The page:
Emil Belibasis from Beli Farms, one of the farmer speakers at the Mid-Florida Specialty Crops Conference.
By Lana Nasser
One of the speakers featured at the Mid-Florida Specialty Crops Conference on November 6 2015 was Emil Belibasis, owner of Beli Farms, a 5 acre hydroponic production farm in Wellborn, Florida.
We interviewed Belibasis right before the conference and he shared with us some great pieces of advice, especially for beginner or prospective farmers. Whether or not you attended the conference, read on for great farmer insights.
Starting from scratch, Emil decided to relinquish his position in healthcare and economics more than 20 years ago and pursued his interest in hydroponic tomatoes. Since making this switch in occupation, Belibasis has found that a love for growing, enjoying hard work and knowing one’s market is essential to any novice or prospective farmer.
“You really have to get into this business wanting to be a grower,” Belibasis said. Before he started the farm, Belibasis got lots of warning against growing food, that it was too much work for little reward. “If you are into this business dreaming about how much money you’ll make, and that is the driving force, it’s probably not the best way to get in it.”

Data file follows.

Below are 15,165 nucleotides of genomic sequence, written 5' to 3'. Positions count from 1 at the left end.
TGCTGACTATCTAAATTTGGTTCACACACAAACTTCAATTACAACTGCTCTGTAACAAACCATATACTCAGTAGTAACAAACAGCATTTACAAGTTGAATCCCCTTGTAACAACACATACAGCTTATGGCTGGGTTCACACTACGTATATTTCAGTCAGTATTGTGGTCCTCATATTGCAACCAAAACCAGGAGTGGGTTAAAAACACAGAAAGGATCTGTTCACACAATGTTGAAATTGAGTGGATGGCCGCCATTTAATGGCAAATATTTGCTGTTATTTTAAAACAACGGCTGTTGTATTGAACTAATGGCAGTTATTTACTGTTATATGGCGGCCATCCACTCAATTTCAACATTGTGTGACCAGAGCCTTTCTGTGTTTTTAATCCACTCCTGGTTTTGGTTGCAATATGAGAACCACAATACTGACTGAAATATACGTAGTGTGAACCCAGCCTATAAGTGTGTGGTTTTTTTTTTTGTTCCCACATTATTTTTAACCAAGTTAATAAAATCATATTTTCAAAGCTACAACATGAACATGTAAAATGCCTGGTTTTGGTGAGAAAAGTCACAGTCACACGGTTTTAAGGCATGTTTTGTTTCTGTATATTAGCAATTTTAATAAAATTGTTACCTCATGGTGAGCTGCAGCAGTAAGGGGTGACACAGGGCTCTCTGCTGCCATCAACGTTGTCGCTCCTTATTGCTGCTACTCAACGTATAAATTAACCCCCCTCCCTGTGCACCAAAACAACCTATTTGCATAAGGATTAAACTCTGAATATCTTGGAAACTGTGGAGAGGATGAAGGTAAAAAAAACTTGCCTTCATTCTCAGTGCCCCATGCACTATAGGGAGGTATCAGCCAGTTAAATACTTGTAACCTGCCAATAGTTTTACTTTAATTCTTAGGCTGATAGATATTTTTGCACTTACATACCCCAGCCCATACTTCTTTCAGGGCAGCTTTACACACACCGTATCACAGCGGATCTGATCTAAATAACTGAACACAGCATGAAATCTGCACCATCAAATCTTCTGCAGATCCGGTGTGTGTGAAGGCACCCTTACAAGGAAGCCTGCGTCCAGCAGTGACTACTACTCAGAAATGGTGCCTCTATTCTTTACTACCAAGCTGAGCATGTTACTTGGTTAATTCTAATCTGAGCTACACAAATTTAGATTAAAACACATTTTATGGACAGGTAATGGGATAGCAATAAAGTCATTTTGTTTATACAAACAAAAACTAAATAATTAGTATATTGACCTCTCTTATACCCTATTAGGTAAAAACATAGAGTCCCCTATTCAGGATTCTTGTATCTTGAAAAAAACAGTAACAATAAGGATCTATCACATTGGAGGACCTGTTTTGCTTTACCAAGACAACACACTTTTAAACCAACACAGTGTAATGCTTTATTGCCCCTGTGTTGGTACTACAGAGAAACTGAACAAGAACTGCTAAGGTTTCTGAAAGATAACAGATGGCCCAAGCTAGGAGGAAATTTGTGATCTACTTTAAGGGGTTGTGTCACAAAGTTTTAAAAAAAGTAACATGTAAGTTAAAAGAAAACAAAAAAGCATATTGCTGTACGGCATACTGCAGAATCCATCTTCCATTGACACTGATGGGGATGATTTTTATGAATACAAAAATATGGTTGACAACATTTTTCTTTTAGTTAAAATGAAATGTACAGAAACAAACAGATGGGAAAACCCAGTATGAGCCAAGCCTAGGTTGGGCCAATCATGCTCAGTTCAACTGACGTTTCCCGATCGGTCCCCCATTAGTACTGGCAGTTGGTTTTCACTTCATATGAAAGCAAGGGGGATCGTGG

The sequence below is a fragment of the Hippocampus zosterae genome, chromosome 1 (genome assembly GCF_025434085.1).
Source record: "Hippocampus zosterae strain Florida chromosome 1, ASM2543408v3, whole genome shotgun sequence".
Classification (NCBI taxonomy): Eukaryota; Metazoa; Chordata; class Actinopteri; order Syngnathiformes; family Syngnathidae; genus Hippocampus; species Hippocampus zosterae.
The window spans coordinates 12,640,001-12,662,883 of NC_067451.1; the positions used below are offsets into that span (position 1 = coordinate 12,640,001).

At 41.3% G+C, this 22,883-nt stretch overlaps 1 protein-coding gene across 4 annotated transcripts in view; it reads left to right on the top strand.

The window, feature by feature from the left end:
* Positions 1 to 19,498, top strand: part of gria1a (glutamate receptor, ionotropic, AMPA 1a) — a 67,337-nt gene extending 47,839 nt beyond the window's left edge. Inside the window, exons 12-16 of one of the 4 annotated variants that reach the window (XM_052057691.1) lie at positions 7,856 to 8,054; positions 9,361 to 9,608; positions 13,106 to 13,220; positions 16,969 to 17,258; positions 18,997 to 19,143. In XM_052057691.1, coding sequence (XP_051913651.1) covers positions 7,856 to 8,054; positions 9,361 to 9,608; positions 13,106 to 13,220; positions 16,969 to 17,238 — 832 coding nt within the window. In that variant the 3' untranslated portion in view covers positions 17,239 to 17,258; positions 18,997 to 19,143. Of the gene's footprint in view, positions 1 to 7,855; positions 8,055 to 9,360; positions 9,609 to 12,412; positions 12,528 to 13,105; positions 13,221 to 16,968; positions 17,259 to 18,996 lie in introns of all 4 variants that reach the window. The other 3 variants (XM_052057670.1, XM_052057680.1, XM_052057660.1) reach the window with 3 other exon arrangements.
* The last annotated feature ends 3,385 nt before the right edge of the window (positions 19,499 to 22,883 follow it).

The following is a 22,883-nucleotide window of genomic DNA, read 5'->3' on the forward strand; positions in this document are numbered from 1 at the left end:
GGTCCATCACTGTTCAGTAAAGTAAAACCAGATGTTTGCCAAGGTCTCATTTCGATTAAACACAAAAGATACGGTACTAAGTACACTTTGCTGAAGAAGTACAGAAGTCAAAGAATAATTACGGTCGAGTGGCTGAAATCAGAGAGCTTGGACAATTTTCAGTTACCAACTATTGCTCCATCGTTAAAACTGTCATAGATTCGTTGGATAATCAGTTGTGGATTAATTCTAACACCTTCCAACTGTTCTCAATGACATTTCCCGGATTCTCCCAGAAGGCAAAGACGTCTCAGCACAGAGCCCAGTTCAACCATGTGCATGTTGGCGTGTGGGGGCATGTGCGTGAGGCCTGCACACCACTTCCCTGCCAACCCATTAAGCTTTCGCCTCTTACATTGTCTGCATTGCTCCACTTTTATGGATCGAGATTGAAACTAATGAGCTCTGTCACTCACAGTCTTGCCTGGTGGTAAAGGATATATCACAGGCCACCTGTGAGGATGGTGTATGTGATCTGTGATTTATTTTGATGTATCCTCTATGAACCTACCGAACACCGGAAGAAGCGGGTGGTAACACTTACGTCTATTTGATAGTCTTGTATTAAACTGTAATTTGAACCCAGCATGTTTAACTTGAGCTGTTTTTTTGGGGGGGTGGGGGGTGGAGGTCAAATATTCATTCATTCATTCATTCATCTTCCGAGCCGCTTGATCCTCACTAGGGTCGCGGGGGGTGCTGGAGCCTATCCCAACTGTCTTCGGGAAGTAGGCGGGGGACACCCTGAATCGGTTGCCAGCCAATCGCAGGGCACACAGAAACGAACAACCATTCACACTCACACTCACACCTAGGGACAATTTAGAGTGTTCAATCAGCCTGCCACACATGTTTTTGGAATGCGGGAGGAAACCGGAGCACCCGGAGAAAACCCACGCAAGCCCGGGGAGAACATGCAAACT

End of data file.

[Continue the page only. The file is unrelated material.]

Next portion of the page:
According to Belibasis, there is no step-by-step recipe to assure success in the farming industry, but knowing how to match one’s resources to his or her market makes all the difference.
“If you have limited resources, you can’t go wholesale and you’ll have to find some other type of buyer that will work with what you have,” Belibasis said.
Harvesting a lot of produce at your farm doesn’t guarantee success either. “Sometimes farmers produce more vegetables than a market can handle, and they don’t end up doing well because of the market limit,” Belibasis said.
On the other hand, Belibasis warns against spending too much time trying to analize your market. “Get a sense of your market but don’t get too bogged down trying to understand everything related to the market initially because you wont. You have to have product to offer” Belibasis said. This farmers knows what’s he’s talking about, as he has able to market his produce successfully for 20 years. Over these years, he has maintained a fruitful relationship with a large retailer, from which he draws 70% of his revenues. The remaining 30% comes from small stores, buying clubs and CSAs.
According to Belibasis, another essential measure for novice farmers is to curtail costs.
“Somebody who is starting out not to get too far out with expenditures, get your feet wet,” Belibasis said. “Because particularly in the industry, a good chunck of it is infrastructure, capital, investment and you can sink a lot of money real quick without knowing about the payback, issues coming along years 2 through 15.”